China is striving for global leadership and has the economic clout to realize its vision. From policing the internet to reordering global trade to cracking down in Hong Kong, Beijing is promoting a worldview that increasingly pits it against the US. We’re watching for small changes in China that will have outsize effects elsewhere.
Art: Quartz. Photo: Reuters/Carlos Rawlins
The big idea
We are no longer waiting for China to reach some sort of future destination as a world power. Already, through ways big and small (but mostly big), China’s government and people are reshaping the globe. Impacts include everything from Beijing’s intensifying rivalry with the US, to its crackdown on Hong Kong, and its commitments on climate change. Its factories churn out so much of what people buy globally and its sensitivities shape how they can (or can’t) talk about China, even beyond its borders. It’s taken a pandemic for many countries to wake up to just how powerful China is—and how far its decisions can shape our world.
Charting China sentiment
Measured by GDP, China isn’t the world’s largest economy. That crown still belongs to the US. Nevertheless, people around the world increasingly see China as the dominant global economic superpower.
In an August 2020 poll conducted by the Pew Research Center, a median of 48% of people in 14 countries identified China as the world’s leading economic power, outstripping the US. Among the eight European countries surveyed, and Britain, more than half considered China to be the world’s most powerful economy, highlighting the growing importance of EU-China economic relations even as the bloc grapples with how to bat for liberal democratic values while dealing with Beijing.
Person of interest
For those who track China’s climate policy space, Xie Zhenhua, China’s special climate envoy, has arguably played an outsize role in shifting China toward adopting binding emissions reductions commitments.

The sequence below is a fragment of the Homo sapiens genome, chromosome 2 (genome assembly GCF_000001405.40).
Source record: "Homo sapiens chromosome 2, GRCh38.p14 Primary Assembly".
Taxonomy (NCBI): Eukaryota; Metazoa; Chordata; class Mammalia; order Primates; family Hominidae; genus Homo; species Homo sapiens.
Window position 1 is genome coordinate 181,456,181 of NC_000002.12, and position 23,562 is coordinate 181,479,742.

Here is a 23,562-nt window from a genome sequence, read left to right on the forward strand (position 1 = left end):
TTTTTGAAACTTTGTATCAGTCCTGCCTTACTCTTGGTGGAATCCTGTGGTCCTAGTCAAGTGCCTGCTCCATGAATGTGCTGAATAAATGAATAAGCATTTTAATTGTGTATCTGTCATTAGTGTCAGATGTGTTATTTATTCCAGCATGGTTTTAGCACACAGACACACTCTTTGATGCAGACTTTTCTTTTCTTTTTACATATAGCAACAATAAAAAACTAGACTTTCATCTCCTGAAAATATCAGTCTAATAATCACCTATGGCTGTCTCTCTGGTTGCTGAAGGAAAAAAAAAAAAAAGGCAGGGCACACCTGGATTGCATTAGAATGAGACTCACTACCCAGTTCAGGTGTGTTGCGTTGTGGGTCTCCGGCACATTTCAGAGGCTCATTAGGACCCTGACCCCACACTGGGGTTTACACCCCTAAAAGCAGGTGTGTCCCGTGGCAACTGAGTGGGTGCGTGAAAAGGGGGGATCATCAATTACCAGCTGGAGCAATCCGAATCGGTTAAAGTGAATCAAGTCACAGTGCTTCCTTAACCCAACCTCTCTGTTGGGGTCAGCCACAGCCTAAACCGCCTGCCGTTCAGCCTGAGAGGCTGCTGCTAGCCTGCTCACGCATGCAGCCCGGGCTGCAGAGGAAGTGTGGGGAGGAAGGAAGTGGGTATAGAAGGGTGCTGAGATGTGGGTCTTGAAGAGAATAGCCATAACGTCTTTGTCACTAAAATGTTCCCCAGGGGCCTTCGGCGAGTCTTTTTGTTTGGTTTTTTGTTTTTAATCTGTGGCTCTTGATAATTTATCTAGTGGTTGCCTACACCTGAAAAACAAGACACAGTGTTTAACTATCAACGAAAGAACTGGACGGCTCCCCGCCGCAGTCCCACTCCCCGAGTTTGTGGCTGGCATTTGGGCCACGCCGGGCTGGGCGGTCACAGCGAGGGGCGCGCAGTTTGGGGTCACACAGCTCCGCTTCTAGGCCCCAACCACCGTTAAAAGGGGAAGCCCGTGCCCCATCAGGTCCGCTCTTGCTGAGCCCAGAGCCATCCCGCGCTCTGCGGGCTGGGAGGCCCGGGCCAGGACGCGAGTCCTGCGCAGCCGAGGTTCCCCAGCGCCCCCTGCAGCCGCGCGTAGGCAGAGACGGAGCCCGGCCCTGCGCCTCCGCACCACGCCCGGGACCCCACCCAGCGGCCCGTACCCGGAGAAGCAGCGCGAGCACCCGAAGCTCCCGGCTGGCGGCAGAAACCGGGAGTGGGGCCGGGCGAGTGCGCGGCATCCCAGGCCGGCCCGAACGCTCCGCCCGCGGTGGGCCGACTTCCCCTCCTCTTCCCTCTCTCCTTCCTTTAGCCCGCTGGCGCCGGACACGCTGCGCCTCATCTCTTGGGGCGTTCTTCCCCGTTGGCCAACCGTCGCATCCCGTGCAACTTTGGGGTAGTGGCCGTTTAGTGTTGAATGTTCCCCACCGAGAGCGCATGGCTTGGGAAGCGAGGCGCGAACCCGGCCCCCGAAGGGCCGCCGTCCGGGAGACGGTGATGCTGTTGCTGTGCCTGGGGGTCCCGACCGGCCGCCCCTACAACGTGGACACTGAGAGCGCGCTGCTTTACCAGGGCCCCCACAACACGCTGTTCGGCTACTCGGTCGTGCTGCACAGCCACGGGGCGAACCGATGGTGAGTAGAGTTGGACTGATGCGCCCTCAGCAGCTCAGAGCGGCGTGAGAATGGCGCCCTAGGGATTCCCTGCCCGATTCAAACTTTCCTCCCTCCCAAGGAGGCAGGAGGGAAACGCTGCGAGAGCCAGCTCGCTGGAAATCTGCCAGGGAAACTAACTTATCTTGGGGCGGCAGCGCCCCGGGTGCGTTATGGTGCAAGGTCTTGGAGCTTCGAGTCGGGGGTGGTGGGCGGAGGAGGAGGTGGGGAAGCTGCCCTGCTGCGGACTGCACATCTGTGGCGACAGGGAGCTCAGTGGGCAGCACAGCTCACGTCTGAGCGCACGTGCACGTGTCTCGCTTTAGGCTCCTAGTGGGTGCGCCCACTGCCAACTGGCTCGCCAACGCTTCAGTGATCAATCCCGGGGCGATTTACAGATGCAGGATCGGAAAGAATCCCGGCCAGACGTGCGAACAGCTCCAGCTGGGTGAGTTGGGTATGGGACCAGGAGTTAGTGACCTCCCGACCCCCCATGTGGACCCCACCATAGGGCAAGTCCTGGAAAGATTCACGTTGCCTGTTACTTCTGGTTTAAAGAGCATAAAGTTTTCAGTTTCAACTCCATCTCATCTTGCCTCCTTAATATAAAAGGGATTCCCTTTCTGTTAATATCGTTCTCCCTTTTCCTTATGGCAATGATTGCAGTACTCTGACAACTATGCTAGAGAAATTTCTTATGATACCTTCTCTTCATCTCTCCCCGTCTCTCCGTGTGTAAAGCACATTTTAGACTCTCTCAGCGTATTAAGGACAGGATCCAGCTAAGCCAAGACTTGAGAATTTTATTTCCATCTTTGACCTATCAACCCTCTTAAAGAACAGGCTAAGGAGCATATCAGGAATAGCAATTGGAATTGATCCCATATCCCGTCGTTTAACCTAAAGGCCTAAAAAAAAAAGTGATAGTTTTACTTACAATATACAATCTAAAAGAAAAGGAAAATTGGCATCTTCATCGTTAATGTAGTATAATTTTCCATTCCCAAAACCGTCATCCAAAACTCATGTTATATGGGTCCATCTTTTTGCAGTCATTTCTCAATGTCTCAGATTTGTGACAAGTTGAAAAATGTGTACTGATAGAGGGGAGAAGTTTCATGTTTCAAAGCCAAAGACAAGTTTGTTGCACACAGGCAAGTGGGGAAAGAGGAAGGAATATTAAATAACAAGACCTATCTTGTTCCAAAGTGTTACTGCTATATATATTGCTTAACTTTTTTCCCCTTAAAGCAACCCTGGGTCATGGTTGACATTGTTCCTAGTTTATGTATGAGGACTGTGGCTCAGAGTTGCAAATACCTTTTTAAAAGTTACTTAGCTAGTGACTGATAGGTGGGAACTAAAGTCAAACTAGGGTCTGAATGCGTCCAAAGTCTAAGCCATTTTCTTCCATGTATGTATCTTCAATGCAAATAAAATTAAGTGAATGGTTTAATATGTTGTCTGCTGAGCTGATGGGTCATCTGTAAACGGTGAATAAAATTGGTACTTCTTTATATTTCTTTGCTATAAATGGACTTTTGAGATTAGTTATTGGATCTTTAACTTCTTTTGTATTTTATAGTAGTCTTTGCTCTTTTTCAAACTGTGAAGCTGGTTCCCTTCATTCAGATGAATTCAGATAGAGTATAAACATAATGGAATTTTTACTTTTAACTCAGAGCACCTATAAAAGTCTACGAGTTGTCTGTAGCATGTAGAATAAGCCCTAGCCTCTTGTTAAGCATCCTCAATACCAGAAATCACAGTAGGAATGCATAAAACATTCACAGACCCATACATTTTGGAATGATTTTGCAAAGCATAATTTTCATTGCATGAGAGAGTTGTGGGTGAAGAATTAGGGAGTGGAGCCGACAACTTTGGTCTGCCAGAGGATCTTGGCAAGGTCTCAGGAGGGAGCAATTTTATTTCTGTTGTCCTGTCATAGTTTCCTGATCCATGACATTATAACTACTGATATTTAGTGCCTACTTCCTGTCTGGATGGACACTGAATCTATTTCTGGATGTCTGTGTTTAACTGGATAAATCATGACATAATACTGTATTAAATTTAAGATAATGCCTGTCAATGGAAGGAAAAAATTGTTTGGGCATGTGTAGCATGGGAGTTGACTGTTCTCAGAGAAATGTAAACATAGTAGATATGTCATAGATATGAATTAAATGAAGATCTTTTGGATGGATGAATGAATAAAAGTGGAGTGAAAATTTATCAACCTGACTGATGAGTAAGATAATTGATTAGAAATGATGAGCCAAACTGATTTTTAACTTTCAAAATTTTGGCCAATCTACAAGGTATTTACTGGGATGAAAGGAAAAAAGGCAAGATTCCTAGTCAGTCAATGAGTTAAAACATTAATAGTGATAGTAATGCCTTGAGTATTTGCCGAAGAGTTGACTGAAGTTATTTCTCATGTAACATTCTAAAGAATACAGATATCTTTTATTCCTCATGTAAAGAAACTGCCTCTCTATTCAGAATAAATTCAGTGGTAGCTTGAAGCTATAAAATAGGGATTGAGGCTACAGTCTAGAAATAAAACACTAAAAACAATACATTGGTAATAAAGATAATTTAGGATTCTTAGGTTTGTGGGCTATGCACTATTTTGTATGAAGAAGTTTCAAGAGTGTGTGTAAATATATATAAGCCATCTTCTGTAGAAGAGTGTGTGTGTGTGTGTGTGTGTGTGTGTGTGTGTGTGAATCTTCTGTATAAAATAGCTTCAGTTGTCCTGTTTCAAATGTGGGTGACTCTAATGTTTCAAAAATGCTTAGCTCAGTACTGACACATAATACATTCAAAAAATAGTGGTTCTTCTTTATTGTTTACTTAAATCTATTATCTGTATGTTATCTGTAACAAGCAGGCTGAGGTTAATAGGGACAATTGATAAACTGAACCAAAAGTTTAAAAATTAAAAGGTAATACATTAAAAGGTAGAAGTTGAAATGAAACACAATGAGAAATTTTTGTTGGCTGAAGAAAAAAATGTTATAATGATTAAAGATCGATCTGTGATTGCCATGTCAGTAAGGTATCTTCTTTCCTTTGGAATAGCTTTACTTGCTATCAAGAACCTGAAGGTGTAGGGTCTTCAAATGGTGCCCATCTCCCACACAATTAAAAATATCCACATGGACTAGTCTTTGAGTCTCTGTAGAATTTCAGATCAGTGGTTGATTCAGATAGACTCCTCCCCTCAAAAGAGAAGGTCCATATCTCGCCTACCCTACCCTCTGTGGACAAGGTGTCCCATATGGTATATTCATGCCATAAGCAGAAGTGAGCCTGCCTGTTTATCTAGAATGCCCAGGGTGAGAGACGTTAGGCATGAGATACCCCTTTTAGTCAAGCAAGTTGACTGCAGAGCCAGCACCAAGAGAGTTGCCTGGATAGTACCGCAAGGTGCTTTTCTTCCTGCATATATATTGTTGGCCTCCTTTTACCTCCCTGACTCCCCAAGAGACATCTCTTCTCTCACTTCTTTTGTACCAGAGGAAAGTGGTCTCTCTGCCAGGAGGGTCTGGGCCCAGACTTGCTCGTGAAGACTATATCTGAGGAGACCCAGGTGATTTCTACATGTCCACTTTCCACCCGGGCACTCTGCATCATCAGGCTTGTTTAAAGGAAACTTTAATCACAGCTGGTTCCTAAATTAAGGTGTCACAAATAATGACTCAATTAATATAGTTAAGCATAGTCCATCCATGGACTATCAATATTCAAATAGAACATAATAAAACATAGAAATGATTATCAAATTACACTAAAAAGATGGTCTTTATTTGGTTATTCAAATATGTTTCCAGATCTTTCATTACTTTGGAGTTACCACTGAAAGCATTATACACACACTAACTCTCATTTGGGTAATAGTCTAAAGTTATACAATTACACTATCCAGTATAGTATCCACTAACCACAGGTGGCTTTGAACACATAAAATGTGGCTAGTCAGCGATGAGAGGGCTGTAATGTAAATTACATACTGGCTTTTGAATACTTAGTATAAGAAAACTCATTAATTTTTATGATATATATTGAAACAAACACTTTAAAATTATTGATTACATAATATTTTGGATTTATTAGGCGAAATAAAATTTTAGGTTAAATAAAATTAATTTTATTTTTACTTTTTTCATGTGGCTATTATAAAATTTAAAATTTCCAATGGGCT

Described as frank and “a believer” in the climate mission, Xie experienced China’s turbulent Cultural Revolution in his teens, before studying engineering physics, and work in environment protection roles since the 1980s to eventually become China’s voice at global climate summits. He worked with US counterparts—Xie has a long working relationship with John Kerry, now the US’s first presidential climate envoy—to negotiate a US-China climate pact that paved the way for the landmark Paris climate agreement in 2015.
What to watch
As countries gather in Glasgow for the next round of UN climate talks between Oct. 31 and Nov. 12, all eyes will be on China for details about its existing commitments and any signs it plans to deepen its emissions reductions (given that’s in the middle of an energy crisis, that may be unlikely). Here’s what China has promised to do since last year:
One big number
300 million: China expects the number of senior citizens it has to cross that number by 2025.
Nearly 20% of China’s population already, the share of people aged 60 and over is rapidly growing, making aging one of the biggest challenges Beijing faces. More seniors means a shrinking labor force. It also means fewer people contributing to the pension system while more draw from it, and increasing pressure on China’s medical system and soaring healthcare costs. Despite Beijing’s efforts to counter the trend, including ending the one-child policy and programs designed to help singletons find partners, it’s hard to put the brakes on China’s graying.
Commonly held question
Is Hong Kong part of China?
For 23 years, Hong Kong was a curious anomaly—a place of democratic values, where freedom of the press and the right to protest were fiercely exercised, carried on a riptide of history out of imperial Britain and into authoritarian China. When Nobel Prize winning dissident Liu Xiaobo died in custody, Hong Kong was the one place that could publicly mourn him. Since Beijing’s crackdown on the obstreperous territory with a draconian National Security Law in 2020, Hong Kong seems more firmly part of—and like—China than it has ever been since the handover in 1997.
Technically, China’s civil war never ended. Communist troops beat Nationalists into a retreat to the island of Taiwan in 1949, and while fighting largely ceased, no peace treaty was ever signed and Beijing continues to claim Taiwan as its own.
For decades, China has called for a “peaceful reunification” with Taiwan, though it never ruled out a forceful takeover. In May 2020, Chinese premier Li Keqiang pointedly omitted the word “peaceful” in his remarks on reuniting with the island. Since then, Chinese forces have increased the number of flyovers in Taiwan’s skies, while Beijing has continued its campaign of diplomatic isolation against Taiwan.
English-language academic research is dominated by databases like JSTOR and Google Scholar. But to dive into the vast body of Chinese-language academia, you’ll have to turn to China National Knowledge Infrastructure (CNKI). If you want to go beyond browsing abstracts, you’ll have to register for an account. And if you aren’t logged in via an educational institution with access to CNKI, you’ll need to top up your account with money in order to download full papers. Check out this handy guide from the Chinese Journal Review newsletter on how to find your way around CNKI.